Sunday, January 19, 2014

'Western intelligence services have reached out to Assad for information about foreign, European extremists'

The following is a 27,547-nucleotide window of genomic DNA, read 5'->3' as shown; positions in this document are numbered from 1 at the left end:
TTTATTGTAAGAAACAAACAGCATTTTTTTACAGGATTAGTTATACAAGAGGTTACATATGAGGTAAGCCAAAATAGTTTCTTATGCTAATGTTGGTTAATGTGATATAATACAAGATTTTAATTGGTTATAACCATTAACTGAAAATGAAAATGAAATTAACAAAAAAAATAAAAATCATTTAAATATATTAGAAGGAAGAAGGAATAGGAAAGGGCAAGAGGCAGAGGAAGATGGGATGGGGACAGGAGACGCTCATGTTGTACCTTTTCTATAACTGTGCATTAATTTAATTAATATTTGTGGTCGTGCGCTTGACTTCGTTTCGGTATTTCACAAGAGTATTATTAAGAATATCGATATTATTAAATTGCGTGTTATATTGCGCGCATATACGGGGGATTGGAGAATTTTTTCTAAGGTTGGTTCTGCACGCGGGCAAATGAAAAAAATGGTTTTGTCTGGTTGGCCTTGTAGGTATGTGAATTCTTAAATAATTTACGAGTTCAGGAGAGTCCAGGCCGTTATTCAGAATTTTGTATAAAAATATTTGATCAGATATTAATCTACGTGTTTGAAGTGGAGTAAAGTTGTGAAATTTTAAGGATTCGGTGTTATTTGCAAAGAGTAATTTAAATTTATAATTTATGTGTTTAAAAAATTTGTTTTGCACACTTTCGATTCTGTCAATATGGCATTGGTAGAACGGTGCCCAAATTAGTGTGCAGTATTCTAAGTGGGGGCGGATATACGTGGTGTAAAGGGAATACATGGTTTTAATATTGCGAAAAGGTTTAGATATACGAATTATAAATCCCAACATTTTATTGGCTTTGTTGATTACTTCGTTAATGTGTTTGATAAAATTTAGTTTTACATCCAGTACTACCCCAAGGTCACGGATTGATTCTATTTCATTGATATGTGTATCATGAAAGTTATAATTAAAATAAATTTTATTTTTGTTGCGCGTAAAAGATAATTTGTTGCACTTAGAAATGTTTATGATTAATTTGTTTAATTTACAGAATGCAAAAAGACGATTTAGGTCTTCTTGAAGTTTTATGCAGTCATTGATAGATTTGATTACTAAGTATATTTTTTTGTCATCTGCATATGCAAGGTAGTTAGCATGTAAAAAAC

'As the US enters next week’s Geneva II conference on Syria, US policy is quietly undergoing a profound transformation. Having started from a firm position that the departure of President Assad constituted a non-negotiable Western demand, the debate inside the Administration is now more nuanced. As Secretary of State Kerry works closely with his Russian counterparts and as doubts have grown about the orientation of the rebel fighters, we are advised that Western intelligence services have reached out to Assad for information about foreign, especially European, extremists inside the rebel ranks. There is now a growing body of opinion inside US diplomatic and intelligence circles that sees Assad’s survival as – at least – a necessary evil. With this debate in the background, US expectations for the conference are far from unified. Some of this confusion was reflected in the pre-conference discussion about possible Iranian inclusion – as was wanted by the UN. Our conversations with State Department officials suggest that this was also Kerry’s preference. However, with an uphill battle with Congress to defend the Joint Plan of Action, the implementation of which starts on January 20th, he included that further outreach to Tehran was premature. With regard to the preliminary nuclear accord with Iran, White House officials are lobbying strongly against a Senate bill – which enjoys significant Democratic support – that sets conditions for the talks and imposes new sanctions should the talks fail. The White House hopes that, despite the current majority support for the bill, they are optimistic that they will be able to postpone legislative action for at least a month. To compound US foreign policy travails, the bombing in Kabul involving IMF and UN officials and the escalating violence in Iraq have prompted calls for areassertion of US airpower there. We very much doubt that the Administration will pay attention. Away from the Middle East, a number of senior State Department visits are underway to Beijing, Seoul and Tokyo. Secretary of State Hagel has met Japan's newly appointed National Security Adviser. Despite some suggestions that the South and East China Seas are the new crisis zones where activist US engagement is required, we still see the Middle East as drawing the majority of top-level attention for the foreseeable future.'

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